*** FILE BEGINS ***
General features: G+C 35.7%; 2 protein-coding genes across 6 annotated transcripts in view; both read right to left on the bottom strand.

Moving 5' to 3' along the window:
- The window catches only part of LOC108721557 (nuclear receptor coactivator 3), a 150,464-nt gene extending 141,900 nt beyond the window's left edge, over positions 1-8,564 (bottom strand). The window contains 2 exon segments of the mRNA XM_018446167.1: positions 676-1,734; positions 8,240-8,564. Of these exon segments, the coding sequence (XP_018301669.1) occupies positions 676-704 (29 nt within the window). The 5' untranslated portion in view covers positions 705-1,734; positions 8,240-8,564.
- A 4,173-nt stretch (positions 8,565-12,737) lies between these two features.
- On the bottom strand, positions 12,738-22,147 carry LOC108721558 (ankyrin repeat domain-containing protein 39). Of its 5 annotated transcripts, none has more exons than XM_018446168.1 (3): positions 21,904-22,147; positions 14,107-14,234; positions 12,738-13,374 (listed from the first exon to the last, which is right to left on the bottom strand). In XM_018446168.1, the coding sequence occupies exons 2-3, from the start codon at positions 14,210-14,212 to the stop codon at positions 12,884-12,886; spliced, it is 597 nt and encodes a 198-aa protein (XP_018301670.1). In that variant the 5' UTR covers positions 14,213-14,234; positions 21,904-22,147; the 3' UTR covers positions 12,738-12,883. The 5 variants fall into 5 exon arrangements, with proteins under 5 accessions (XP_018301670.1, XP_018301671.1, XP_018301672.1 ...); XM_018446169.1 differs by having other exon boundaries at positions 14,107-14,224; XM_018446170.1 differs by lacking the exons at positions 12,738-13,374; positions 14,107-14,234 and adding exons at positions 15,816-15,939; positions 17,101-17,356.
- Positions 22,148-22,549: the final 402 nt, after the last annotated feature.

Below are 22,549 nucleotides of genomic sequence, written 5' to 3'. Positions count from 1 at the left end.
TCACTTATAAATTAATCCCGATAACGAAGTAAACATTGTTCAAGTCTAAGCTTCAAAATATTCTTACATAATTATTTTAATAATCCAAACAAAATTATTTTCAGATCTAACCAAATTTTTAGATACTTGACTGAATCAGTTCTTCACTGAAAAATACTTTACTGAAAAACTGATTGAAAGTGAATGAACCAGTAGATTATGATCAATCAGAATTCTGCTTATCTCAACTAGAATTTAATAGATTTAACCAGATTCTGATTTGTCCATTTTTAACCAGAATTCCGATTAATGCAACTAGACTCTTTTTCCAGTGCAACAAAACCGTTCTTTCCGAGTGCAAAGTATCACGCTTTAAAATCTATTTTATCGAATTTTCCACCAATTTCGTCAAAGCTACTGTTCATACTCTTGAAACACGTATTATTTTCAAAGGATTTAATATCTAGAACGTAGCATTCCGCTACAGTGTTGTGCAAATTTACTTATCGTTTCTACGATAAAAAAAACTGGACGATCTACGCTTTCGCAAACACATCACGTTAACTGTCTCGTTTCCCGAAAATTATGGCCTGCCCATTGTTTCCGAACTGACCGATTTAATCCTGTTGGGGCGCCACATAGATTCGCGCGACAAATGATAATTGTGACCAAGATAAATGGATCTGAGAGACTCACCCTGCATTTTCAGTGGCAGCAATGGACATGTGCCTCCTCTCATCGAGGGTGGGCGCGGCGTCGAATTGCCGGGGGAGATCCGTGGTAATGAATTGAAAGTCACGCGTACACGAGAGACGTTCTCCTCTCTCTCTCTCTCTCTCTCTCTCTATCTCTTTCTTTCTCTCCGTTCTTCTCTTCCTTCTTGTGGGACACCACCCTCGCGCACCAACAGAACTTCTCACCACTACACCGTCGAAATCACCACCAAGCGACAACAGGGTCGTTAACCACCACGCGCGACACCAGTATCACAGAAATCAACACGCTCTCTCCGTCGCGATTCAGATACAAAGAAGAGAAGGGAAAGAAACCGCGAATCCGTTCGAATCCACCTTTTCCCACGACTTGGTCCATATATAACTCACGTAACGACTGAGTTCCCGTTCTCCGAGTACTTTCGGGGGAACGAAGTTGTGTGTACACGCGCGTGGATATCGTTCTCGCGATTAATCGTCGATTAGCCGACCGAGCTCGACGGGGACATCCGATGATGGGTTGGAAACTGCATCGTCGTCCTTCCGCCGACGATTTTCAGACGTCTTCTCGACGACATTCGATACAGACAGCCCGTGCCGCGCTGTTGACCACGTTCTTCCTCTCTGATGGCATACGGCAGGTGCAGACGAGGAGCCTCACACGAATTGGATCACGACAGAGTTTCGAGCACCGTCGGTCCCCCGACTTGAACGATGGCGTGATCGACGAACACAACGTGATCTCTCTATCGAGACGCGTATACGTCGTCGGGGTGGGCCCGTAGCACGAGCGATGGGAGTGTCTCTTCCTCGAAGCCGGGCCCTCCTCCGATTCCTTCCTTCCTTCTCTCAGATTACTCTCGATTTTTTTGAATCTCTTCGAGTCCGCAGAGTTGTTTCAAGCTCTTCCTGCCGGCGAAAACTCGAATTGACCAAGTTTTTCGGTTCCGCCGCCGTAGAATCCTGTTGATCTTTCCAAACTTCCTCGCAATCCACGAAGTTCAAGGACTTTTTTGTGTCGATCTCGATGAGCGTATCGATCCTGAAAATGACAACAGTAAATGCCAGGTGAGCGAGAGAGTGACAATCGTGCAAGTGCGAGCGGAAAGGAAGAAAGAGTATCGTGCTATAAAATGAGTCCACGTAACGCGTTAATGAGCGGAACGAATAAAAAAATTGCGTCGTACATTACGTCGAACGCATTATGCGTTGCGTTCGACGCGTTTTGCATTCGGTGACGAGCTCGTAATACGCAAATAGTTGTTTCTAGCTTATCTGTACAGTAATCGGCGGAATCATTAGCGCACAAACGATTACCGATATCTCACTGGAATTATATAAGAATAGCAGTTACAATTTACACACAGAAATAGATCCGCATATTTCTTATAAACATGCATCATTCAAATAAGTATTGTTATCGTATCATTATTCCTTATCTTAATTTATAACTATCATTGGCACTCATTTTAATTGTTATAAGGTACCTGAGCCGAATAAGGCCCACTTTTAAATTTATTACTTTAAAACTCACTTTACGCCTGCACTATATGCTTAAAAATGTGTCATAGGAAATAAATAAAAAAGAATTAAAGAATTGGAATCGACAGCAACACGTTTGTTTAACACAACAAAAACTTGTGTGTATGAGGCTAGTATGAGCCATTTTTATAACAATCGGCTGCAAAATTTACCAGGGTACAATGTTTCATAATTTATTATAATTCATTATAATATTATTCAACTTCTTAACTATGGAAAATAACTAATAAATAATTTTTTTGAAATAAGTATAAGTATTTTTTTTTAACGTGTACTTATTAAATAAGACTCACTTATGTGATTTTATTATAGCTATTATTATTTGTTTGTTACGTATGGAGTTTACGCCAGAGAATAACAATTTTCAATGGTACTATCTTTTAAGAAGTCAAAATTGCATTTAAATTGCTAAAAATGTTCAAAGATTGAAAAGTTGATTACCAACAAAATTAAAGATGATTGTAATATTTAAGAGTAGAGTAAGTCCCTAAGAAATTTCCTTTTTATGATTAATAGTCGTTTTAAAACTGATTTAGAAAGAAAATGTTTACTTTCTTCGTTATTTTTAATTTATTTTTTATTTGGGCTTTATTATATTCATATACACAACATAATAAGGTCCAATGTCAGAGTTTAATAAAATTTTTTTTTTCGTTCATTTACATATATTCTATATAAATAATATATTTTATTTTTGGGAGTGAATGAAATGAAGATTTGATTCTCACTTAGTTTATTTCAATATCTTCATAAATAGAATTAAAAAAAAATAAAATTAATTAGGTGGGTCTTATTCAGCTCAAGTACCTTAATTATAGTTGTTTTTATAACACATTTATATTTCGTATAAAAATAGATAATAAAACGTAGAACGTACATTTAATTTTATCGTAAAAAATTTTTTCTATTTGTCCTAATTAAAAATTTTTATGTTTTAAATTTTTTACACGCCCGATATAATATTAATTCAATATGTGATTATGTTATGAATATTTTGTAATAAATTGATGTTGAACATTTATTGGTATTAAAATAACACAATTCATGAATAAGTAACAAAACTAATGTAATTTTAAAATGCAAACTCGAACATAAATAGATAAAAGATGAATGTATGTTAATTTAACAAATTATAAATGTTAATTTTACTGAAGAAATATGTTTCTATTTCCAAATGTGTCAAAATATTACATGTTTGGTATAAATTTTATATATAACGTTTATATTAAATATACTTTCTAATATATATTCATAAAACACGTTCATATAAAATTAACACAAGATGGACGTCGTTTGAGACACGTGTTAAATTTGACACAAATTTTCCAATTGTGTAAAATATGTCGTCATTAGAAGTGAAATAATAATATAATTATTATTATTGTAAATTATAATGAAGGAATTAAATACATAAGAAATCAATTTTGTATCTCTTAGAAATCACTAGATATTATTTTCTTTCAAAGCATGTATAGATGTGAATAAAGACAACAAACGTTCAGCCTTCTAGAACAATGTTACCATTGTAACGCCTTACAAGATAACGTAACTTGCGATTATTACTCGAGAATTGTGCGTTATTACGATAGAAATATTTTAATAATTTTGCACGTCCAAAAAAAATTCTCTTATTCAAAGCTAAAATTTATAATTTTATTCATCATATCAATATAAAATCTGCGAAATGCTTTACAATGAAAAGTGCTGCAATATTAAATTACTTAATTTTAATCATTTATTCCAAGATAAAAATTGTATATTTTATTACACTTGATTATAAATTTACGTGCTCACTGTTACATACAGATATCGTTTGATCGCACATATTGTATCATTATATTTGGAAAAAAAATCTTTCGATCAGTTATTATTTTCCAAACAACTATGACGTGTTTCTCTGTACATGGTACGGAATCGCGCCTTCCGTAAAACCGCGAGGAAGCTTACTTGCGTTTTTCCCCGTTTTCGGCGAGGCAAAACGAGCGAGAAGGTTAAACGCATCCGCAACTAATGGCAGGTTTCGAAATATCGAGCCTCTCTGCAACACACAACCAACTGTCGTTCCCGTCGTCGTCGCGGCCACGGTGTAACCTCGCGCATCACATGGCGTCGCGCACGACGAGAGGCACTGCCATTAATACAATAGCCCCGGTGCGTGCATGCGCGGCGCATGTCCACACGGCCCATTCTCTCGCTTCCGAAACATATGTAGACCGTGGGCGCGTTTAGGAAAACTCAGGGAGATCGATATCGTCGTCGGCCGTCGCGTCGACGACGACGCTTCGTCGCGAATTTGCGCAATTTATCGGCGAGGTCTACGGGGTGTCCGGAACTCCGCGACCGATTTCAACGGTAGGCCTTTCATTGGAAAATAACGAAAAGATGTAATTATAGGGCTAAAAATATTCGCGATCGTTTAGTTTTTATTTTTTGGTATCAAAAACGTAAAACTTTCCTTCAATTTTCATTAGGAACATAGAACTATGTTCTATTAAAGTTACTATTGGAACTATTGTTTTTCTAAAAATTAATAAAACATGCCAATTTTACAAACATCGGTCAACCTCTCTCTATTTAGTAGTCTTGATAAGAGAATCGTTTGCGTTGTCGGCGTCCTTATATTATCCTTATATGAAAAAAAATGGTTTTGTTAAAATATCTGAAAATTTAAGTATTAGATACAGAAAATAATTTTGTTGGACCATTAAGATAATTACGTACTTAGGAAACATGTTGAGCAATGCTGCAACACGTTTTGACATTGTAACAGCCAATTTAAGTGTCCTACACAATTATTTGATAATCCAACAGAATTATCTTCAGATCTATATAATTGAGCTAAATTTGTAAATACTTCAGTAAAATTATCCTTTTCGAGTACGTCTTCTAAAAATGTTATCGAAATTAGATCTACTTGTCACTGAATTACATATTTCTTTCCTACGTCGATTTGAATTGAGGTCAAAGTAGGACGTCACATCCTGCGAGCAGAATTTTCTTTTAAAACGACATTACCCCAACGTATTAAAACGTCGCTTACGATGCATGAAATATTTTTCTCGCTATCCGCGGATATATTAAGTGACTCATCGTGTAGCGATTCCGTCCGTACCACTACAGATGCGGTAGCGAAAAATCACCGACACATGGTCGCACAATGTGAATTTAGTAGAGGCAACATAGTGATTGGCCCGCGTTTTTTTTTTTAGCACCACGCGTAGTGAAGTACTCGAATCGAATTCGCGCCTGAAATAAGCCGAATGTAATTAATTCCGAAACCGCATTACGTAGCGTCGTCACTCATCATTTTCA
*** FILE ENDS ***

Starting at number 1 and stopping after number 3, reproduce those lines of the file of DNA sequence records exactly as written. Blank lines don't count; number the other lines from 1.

General features: G+C 35.7%; 2 protein-coding genes across 6 annotated transcripts in view; both read right to left on the bottom strand.

Moving 5' to 3' along the window:
- The window catches only part of LOC108721557 (nuclear receptor coactivator 3), a 150,464-nt gene extending 141,900 nt beyond the window's left edge, over positions 1-8,564 (bottom strand). The window contains 2 exon segments of the mRNA XM_018446167.1: positions 676-1,734; positions 8,240-8,564. Of these exon segments, the coding sequence (XP_018301669.1) occupies positions 676-704 (29 nt within the window). The 5' untranslated portion in view covers positions 705-1,734; positions 8,240-8,564.